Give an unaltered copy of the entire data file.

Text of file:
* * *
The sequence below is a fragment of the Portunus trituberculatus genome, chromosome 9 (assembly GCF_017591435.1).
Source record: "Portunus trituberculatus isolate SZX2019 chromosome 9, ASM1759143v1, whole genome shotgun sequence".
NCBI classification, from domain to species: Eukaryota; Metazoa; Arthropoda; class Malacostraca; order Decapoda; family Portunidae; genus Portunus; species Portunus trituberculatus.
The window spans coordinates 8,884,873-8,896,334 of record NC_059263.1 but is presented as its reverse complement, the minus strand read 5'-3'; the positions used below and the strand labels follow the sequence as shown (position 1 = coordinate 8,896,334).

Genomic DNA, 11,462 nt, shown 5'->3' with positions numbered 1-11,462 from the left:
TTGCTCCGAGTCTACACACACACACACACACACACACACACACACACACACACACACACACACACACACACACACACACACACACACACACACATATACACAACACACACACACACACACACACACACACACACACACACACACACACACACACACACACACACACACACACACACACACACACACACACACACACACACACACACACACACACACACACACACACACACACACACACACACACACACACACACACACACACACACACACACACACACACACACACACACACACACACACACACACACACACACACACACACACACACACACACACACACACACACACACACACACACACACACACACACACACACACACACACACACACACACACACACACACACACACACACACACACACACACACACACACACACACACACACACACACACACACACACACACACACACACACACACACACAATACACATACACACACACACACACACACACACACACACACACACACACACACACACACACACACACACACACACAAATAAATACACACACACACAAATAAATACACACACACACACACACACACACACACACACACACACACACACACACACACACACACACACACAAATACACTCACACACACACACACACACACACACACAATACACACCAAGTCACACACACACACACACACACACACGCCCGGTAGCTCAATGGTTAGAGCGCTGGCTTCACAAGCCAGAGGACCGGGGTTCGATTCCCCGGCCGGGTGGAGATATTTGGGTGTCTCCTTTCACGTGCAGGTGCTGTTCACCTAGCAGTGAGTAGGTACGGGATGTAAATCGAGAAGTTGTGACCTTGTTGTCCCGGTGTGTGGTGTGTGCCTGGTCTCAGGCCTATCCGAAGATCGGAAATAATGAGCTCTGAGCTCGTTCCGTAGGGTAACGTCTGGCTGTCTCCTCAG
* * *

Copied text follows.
The sequence below is a fragment of the Portunus trituberculatus genome, chromosome 9 (assembly GCF_017591435.1).
Source record: "Portunus trituberculatus isolate SZX2019 chromosome 9, ASM1759143v1, whole genome shotgun sequence".
NCBI classification, from domain to species: Eukaryota; Metazoa; Arthropoda; class Malacostraca; order Decapoda; family Portunidae; genus Portunus; species Portunus trituberculatus.
The window spans coordinates 8,884,873-8,896,334 of record NC_059263.1 but is presented as its reverse complement, the minus strand read 5'-3'; the positions used below and the strand labels follow the sequence as shown (position 1 = coordinate 8,896,334).

Genomic DNA, 11,462 nt, shown 5'->3' with positions numbered 1-11,462 from the left:
TTGCTCCGAGTCTACACACACACACACACACACACACACACACACACACACACACACACACACACACACACACACACACACACACACACACACATATACACAACACACACACACACACACACACACACACACACACACACACACACACACACACACACACACACACACACACACACACACACACACACACACACACACACACACACACACACACACACACACACACACACACACACACACACACACACACACACACACACACACACACACACACACACACACACACACACACACACACACACACACACACACACACACACACACACACACACACACACACACACACACACACACACACACACACACACACACACACACACACACACACACACACACACACACACACACACACACACACACACACACACACACACACACACACACACACACACACACACACACACACACACACACACACACACACAATACACATACACACACACACACACACACACACACACACACACACACACACACACACACACACACACACACACACAAATAAATACACACACACACAAATAAATACACACACACACACACACACACACACACACACACACACACACACACACACACACACACACACACAAATACACTCACACACACACACACACACACACACACAATACACACCAAGTCACACACACACACACACACACACACGCCCGGTAGCTCAATGGTTAGAGCGCTGGCTTCACAAGCCAGAGGACCGGGGTTCGATTCCCCGGCCGGGTGGAGATATTTGGGTGTCTCCTTTCACGTGCAGGTGCTGTTCACCTAGCAGTGAGTAGGTACGGGATGTAAATCGAGAAGTTGTGACCTTGTTGTCCCGGTGTGTGGTGTGTGCCTGGTCTCAGGCCTATCCGAAGATCGGAAATAATGAGCTCTGAGCTCGTTCCGTAGGGTAACGTCTGGCTGTCTCCTCAG